Tender of Settlement Prior to Motion for Class Certification Moots TCPA Claims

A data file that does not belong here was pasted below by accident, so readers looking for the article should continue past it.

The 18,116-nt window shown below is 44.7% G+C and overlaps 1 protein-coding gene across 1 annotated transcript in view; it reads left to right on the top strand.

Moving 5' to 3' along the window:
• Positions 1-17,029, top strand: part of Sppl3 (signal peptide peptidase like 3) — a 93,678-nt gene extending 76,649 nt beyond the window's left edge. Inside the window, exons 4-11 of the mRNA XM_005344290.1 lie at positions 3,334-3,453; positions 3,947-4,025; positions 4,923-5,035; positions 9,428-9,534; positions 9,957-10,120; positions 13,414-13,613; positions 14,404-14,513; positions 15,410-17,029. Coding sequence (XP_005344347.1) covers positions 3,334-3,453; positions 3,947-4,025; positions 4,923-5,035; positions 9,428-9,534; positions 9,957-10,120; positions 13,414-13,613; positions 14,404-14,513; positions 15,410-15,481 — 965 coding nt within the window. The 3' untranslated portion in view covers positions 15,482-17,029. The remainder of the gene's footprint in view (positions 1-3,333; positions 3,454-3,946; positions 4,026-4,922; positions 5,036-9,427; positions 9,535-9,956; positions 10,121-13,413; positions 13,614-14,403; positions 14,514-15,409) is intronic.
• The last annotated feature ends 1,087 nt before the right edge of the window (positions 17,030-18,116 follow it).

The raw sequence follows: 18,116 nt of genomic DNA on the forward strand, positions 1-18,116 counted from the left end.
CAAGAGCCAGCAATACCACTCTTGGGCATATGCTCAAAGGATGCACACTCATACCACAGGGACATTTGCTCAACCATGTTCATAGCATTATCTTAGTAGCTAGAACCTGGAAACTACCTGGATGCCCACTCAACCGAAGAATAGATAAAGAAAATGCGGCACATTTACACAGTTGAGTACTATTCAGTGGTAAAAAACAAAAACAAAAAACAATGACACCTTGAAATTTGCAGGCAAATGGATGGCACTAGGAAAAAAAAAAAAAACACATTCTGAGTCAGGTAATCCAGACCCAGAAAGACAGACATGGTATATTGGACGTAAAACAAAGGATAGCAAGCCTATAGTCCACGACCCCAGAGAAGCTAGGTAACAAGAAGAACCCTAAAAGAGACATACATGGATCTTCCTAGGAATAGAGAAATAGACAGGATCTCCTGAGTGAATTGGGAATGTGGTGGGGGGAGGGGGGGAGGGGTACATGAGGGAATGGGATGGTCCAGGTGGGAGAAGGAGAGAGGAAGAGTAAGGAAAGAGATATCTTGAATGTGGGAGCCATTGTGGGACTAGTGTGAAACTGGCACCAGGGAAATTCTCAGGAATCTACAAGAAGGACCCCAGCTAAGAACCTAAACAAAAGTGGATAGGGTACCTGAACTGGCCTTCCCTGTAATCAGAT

On November 18, 2011, the U.S. Court of Appeals for the Seventh Circuit ruled that tendering full settlement of plaintiff’s Telephone Consumer Protection Act demands prior to a motion for class certification effectively mooted plaintiff’s claims. The plaintiff filed a class action complaint in state court alleging the receipt of unsolicited SMS text messages on behalf of himself and the individuals that he estimated received the messages on their mobile phones from Clearwire Corp. Clearwire removed the action and subsequently offered to settle by giving plaintiff and approximately ten (10) other individuals allegedly affected $1,500 or each SMS text message they received from Clearwire, plus court costs. Clearwire’s position was that its offer effectively rendered the case moot by nullifying plaintiff’s “personal stake” in the matter’s outcome. The district court agreed. “The rule in the Seventh Circuit is clear – a complete offer of settlement made prior to the filing for class certification moots the plaintiff’s claim,” the district court explained. The court further opined that when a plaintiff is offered everything that he has asked for and then refuses to acknowledge it, he “loses outright, under Fed. R. Civ. P. 12(b)(1), because he has no remaining stake” in the case. In so ruling, the Seventh Circuit declined to overturn well-established precedent by creating an exception to mootness in potential class actions where defendants offer relief to named plaintiffs before they “have a reasonable opportunity to seek certification.” The district court stated, unequivocally, that “four circuits disagree with this approach, but we have not been moved to reverse course.” If class action plaintiffs are worried about an offer of settlement that may moot their claims, they can move for class certification when they file their complaint, the court instructed.